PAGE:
4. #4
    Hanna
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    I personally DO believe that Putin would have won without cheating.
    If cheating took place it's really rather sad and pathetic.

    The situation with overexposure of Putin in TV is an issue, isn't it?
    But there are plenty of privately owned channels in Russia, aren't there? How come they also support Putin?

    In Sweden, the almost uninterrupted rule of the Social democrats ended when privately owned TV channels were allowed - those channels immediately started (subtly) supporting parties more to the right of the political scale. By the time SD realised their "mistake", it was already too late to change. But it shows how enormously influential terrestrial TV is.

    Interesting that the BBC talks a lot about Alexei Navalny - who nobody on Masterrussian likes. Yet, Navalny is presented as a hero of democracy.

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    There are no really oppositional channels broadcasting all over Russia.
    Erm, I like Navalny BTW At least I'd vote for him. But he chose not to run this time, so I voted for Zuganov instead - not because I support communists, but because I don't support Putin's second coming.

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    Say what you might, but you just CAN'T CHEAT more than 3-5% of votes... even in Russia. Well, let's humor the opposition and say 10% (a ridiculously large figure). Take that and even then the number of votes for Putin will be greater than 50%. And Navalny - he's a troll, a liar and as much corrupt as those whom he says he fights with. His affiliation with Stanislav Belkovsky removes all trust in his good intentions. Everyone knows just whose interests this man represents here.
    Send me a PM if you need me.

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    Xjy likes this.

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    Quote Originally Posted by Hanna View Post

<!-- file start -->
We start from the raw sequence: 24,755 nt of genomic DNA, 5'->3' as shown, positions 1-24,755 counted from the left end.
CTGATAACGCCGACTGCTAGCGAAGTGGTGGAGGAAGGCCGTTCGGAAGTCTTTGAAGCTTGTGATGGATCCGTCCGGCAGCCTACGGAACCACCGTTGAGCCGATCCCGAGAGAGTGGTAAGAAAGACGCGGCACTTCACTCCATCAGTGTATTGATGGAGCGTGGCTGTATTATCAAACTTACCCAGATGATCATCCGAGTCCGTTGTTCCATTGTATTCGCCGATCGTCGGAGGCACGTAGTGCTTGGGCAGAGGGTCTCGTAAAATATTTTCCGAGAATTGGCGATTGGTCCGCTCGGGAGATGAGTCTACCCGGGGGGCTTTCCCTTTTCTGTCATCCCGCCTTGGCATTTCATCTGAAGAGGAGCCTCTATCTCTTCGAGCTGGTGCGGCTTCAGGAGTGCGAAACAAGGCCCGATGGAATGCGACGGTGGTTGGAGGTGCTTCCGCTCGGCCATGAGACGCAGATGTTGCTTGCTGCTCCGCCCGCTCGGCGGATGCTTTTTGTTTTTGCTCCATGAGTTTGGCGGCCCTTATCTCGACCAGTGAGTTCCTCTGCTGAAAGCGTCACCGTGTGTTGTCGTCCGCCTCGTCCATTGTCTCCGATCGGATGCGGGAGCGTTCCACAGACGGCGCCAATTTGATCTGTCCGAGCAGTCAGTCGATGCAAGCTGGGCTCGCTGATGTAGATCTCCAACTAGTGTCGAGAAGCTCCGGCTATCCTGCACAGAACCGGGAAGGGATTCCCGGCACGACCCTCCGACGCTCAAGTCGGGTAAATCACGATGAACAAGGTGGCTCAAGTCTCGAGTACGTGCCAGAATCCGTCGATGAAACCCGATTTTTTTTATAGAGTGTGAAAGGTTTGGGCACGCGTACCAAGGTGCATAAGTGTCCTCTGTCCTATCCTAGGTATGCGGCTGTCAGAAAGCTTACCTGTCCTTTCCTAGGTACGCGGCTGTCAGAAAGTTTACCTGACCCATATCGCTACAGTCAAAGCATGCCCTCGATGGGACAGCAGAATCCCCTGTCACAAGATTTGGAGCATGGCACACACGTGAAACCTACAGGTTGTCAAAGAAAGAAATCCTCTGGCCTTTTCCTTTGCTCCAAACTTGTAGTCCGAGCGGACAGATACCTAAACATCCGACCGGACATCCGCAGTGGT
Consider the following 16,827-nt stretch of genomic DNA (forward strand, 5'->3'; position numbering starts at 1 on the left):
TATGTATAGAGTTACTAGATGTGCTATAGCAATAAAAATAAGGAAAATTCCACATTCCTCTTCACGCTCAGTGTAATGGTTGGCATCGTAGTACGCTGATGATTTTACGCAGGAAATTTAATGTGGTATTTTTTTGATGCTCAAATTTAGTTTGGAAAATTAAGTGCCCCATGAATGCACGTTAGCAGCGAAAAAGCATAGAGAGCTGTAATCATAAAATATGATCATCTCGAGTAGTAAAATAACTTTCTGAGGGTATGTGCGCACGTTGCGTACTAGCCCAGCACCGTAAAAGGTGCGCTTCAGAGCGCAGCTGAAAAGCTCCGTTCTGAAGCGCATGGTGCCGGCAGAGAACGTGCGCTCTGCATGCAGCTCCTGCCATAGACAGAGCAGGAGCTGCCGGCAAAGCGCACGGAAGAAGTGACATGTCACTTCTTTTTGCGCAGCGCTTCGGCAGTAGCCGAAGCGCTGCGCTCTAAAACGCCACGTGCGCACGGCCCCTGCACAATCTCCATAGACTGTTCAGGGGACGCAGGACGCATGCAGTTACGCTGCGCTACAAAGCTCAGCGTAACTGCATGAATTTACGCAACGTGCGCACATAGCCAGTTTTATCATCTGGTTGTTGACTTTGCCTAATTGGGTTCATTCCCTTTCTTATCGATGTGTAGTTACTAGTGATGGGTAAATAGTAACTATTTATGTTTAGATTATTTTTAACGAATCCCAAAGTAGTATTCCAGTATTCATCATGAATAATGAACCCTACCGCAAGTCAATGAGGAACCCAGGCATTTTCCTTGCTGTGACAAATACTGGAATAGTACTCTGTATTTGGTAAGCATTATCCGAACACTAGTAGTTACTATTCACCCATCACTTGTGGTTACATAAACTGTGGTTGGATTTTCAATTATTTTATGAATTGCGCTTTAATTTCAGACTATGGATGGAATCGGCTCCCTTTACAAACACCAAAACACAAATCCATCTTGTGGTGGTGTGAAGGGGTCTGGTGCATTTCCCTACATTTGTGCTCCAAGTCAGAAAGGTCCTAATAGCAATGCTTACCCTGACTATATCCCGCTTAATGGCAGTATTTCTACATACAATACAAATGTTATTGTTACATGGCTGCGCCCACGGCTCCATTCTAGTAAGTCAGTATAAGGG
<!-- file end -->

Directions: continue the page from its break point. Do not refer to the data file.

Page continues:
Interesting that the BBC talks a lot about Alexei Navalny - who nobody on Masterrussian likes. Yet, Navalny is presented as a hero of democracy.
    The BBC never let reality stand in the way of a good narrative.

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    PS: My interpretation - Medvedev informs Zhirinovsky about the results

  10. #10
    Hanna
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    Quote Originally Posted by zedeeyen View Post
    The BBC never let reality stand in the way of a good narrative.
    Well, they have a bit of a political agenda. It seems they first decide their general opinion about a certain country or person.
    Then they report news that fit that agenda. Nothing new under the sun!

    For example - "Russia is a dictatorship which possibly has hostile intentions towards its' neighbours". Then they go to Russia and find some news that match this agenda.
    And ignore news and stories that do not fit this agenda.

    But they are not totally biased against Russia - for example there was a really awesome BBC nature program called "Wild Russia" that was totally free of prejudice, just showing awesome views, animals and cool locations in Russia. But as for politics, their view is pretty clear.
    This goes for some other European countries as well. Sadly, several countries have a really biased view of Russia. It is one thing to be truthful, another thing to have a hostile agenda!

    As an alternative news source, you could watch "Russia Today" that is ignoring all rumours about cheating in elections, and goes to great length to show a picture of Russia as a peaceful country that respects other countries and stays clear of meddling. Incidentally their reports from the EU and USA are really good.

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    There was no cheating in Chechnya

  12. #12
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    Quote Originally Posted by Hanna View Post
    Well, they have a bit of a political agenda. It seems they first decide their general opinion about a certain country or person.